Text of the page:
Hologic Inc. (NSDQ:HOLX) acquired Interlace Medical Inc. and its minimally invasive fibroid treatment for $125 million, saying it hopes to have Interlace’s MyoSure system on the market early this year.
The Bedford, Mass.-based women’s health player said it plans to integrate its neighbor from nearby Framingham into its gynecological surgery division. Hologic said it will pay $125 million in cash, "subject to adjustment," and two annual contingent payments, payable as cash based on a multiple of incremental revenue growth.
The MyoSure device is a hysteroscopic system designed to remove fibroids — benign tumors of the uterus — in an out-patient procedure, using a high-speed cutting blade capable of removing a three-centimeter fibroid in 10 minutes, according to a product brochure (PDF).
Interlace, which won 510(k) clearance for the system in October 2009, raised $21 million in June of last year in a Series C round aimed at commercializing the MyoSure system. The company also won a $75,000 tax break from the Mass. Life Sciences Center to foster the creation of 10 permanent life science jobs in the Bay State. In 2009, Interlace landed a $300,000 tax break from the Commonwealth.
In March 2010, the company launched a clinical trial of the MyoSure device, aiming to prove that women experience little pain or discomfort during the procedure.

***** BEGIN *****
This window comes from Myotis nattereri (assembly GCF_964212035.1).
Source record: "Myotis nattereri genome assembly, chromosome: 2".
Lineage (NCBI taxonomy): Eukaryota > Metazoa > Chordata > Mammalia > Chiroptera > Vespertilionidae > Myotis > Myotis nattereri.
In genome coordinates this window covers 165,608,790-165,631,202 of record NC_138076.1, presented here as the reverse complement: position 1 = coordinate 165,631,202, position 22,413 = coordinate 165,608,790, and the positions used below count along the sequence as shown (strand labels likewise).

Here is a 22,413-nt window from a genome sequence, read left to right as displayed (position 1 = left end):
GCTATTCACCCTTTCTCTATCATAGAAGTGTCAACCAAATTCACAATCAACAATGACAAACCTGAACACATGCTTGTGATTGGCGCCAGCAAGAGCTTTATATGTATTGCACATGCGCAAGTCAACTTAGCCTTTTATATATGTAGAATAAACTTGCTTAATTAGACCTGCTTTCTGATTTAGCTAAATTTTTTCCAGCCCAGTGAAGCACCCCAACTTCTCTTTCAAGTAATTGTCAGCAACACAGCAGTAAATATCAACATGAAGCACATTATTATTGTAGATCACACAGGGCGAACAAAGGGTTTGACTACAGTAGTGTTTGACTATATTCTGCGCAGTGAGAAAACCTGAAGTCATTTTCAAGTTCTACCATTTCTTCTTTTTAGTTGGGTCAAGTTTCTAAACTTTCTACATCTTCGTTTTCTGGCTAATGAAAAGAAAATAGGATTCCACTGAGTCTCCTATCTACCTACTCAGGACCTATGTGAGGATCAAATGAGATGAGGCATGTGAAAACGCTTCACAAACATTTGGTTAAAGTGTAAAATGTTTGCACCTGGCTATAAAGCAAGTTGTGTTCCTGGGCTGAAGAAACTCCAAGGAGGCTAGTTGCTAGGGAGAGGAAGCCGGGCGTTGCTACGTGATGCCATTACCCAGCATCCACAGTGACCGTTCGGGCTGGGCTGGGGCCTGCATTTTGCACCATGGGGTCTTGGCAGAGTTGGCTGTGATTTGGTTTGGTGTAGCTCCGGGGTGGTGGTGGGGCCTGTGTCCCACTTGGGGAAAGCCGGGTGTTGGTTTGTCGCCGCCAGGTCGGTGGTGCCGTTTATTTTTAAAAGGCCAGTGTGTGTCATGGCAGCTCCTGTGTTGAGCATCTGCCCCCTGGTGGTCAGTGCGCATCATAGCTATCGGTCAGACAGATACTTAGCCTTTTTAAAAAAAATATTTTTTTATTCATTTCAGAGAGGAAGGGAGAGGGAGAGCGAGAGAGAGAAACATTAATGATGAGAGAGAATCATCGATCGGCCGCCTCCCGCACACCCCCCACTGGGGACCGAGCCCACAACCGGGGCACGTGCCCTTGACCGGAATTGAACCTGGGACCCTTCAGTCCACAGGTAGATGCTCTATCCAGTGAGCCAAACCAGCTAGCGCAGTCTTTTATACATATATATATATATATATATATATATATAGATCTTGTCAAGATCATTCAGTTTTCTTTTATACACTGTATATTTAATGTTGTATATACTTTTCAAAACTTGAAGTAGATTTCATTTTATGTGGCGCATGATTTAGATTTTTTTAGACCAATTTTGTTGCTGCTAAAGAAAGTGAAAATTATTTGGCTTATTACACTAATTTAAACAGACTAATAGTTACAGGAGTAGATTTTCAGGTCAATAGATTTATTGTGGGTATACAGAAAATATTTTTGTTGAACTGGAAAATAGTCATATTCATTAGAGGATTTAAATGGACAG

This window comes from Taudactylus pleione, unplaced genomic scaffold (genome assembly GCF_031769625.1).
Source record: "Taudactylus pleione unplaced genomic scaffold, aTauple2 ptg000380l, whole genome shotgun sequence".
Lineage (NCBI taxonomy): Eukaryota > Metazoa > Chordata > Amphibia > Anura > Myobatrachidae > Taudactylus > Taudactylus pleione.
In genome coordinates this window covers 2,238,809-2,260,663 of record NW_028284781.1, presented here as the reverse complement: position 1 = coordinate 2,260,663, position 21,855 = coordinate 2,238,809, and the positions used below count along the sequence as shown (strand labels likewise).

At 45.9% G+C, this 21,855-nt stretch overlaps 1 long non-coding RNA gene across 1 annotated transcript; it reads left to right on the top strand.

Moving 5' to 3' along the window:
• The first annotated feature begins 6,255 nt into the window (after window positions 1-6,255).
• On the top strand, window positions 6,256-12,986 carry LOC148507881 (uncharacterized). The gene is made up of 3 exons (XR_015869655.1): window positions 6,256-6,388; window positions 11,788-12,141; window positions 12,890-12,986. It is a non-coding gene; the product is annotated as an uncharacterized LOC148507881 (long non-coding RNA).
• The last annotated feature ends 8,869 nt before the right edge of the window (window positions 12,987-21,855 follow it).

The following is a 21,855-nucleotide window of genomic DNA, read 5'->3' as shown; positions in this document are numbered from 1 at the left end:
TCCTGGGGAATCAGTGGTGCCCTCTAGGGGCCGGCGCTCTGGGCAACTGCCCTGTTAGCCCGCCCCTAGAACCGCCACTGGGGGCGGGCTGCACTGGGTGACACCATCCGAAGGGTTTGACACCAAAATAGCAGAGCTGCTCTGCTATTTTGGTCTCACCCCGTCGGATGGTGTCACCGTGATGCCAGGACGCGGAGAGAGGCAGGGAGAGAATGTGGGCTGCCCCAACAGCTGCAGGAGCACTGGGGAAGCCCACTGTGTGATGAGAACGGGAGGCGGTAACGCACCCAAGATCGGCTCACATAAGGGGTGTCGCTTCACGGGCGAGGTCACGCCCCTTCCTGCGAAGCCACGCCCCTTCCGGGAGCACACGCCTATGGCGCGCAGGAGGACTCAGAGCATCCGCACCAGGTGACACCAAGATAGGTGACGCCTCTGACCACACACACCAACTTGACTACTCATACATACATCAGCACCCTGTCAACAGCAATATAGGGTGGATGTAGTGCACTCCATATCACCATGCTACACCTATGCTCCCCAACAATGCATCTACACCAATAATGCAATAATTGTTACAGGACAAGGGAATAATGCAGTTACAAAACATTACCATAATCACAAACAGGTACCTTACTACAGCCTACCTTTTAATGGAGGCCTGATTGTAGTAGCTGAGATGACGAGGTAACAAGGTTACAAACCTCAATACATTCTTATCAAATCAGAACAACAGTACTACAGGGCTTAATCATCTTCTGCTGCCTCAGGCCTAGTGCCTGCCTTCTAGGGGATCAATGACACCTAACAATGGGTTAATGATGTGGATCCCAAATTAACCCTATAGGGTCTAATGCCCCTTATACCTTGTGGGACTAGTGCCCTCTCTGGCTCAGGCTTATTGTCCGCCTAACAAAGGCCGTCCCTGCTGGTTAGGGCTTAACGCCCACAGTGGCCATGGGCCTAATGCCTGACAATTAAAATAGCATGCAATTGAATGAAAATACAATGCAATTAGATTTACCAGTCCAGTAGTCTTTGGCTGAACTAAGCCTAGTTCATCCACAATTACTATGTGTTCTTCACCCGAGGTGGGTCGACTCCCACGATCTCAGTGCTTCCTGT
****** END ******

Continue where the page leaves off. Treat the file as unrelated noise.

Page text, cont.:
Steve Williamson, general manager of Hologic’s gynecological surgery products arm, said the acquisition is a natural complement to the company’s suite of minimally invasive products. Hologic also makes the NovaSure endometrial ablation and Adiana female sterilization lines.
Hologic said it’s planning a campaign to train physicians on using the MyoSure system, with an eye toward having it fully integrated and under promotion "in early 2011."
A fibroid treatment isn’t the only thing Hologic gets in the deal. The company also inherits a lawsuit filed by Smith & Nephew plc (NYSE:SNN) against Interlace in June 2010. The suit alleges that the MyoSure system infringes one of the British conglomerate’s patents for an arthroscopic surgical instrument.
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